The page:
Schoolboy, 14, forced to ground in mistaken stop and search in Croydon

·2-min read
Schoolboy, 14, forced to ground in mistaken stop and search in Croydon

A black schoolboy has said he feared he would die after he was forced to the ground by police officers in a mistaken stop and search.

De-Shaun Joseph, 14, was handcuffed in Croydon on Thursday after matching the description of a robbery suspect.

He was on his way home from school when he was stopped by several officers and forced onto the ground outside Blackhorse Road tram station.

Police say he matched the description given of one male within a group of thieves who stole a mobile phone from a local primary school pupil.

The schoolboy has been left scarred by the incident and doctors confirmed he suffered bruising to his back.

"I thought I was going to die," he said.

His mother Janet Joseph said she feared her son – who suffers from asthma – would be the next George Floyd.

"It’s every parent’s worst nightmare," Ms Joseph told ITV.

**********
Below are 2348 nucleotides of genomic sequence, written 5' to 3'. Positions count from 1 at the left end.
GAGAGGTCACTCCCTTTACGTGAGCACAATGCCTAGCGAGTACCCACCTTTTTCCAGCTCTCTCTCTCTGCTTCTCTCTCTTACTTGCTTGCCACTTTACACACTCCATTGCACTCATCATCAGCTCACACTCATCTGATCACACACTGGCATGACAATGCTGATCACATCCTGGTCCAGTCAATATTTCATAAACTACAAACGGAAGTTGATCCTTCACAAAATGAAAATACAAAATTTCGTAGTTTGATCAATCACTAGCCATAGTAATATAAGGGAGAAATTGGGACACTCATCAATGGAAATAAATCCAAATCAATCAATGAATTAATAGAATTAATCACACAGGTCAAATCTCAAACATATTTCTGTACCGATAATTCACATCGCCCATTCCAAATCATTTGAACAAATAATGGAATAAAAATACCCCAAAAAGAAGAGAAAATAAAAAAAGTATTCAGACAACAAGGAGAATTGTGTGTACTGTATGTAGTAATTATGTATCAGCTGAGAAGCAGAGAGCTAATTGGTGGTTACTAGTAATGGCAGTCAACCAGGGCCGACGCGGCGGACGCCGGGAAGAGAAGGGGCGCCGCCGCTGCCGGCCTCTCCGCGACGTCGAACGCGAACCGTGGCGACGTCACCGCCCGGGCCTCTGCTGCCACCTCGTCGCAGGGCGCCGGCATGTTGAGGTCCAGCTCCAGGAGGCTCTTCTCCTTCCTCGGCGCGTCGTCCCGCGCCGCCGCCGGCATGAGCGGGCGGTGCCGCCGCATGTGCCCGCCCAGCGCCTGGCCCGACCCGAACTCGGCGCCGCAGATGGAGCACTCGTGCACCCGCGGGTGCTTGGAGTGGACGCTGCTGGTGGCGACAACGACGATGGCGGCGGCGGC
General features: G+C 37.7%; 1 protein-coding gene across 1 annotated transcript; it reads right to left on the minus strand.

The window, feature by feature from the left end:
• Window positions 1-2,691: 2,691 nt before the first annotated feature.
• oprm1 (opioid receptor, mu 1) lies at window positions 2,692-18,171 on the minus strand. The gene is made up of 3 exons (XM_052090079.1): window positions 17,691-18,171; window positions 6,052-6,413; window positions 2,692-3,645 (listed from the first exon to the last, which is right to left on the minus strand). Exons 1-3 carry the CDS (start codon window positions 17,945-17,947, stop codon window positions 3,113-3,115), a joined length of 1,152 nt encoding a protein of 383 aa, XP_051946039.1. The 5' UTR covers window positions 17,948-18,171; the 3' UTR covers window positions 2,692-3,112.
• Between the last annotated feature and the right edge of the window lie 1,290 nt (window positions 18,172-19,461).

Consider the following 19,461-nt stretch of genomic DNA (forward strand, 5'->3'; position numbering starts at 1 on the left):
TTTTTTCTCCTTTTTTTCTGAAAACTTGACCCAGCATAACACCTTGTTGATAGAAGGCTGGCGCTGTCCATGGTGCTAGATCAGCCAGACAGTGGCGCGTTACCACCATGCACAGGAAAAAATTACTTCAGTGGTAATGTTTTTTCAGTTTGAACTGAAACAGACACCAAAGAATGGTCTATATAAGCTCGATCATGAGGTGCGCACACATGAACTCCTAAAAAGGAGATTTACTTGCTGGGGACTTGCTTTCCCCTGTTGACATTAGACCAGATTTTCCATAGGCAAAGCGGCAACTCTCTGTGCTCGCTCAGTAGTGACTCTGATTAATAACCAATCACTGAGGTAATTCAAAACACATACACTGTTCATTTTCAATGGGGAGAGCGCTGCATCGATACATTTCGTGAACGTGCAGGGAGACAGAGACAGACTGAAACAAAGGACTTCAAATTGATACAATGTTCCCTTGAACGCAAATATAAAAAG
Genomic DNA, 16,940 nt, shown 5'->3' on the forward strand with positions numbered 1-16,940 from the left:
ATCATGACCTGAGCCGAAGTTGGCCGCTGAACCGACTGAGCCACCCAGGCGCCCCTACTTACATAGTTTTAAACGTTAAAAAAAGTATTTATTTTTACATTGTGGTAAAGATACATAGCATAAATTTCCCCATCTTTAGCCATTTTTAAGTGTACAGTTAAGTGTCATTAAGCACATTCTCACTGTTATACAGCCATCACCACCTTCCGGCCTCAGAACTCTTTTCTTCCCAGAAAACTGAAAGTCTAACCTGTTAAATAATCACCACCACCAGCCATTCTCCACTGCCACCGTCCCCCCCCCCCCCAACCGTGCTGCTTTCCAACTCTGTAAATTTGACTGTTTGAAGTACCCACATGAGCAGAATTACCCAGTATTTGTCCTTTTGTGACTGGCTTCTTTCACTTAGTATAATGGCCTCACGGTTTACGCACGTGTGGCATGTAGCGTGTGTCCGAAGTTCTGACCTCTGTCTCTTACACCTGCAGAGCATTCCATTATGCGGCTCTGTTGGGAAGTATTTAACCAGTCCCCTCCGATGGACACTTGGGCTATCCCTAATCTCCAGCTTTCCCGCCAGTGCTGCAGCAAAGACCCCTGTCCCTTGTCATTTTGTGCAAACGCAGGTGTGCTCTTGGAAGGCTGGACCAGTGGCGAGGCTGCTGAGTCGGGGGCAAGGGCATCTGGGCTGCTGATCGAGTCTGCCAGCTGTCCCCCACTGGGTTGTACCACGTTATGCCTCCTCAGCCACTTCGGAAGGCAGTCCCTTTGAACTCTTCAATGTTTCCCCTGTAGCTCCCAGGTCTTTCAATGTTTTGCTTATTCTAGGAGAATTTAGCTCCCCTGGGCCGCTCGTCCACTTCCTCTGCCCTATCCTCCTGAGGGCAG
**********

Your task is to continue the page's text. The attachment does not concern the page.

"It’s the same old story - every black boy fits the description. There’s no excuse for what they did to my son and the excessive force they used on a 14-year-old black boy."

Police say the child was thrown to the ground after he “verbally abused officers and became obstructive”.

A spokesperson for the Metropolitan Police said: “A teenage boy was stopped in Blackhorse Road at 17:27hrs after officers saw his clothing matched the description given of one male within the suspect group.

“He was detained for the purposes of a search, at which point he verbally abused officers and became obstructive. Once he was eliminated as a possible suspect, he was given a written record of the stop and search and allowed on his way.

Chief Inspector Richard Berns, from the Violent Crime Taskforce, said: “Our officers patrol each day to prevent violence and seek out those who would do others harm.

“Officers were responding to reports of a robbery involving a young victim and had to conduct their ‘on the street’ investigation under very challenging circumstances after some onlookers began directing verbal abuse at them.

“All officers understand that their actions are subject to scrutiny. An initial review of the incident, including body-worn video, has been conducted by the Met’s Directorate of Professional Standards and no misconduct is apparent.

“However, a public complaint has been made and will be investigated thoroughly by the professional standards unit.”

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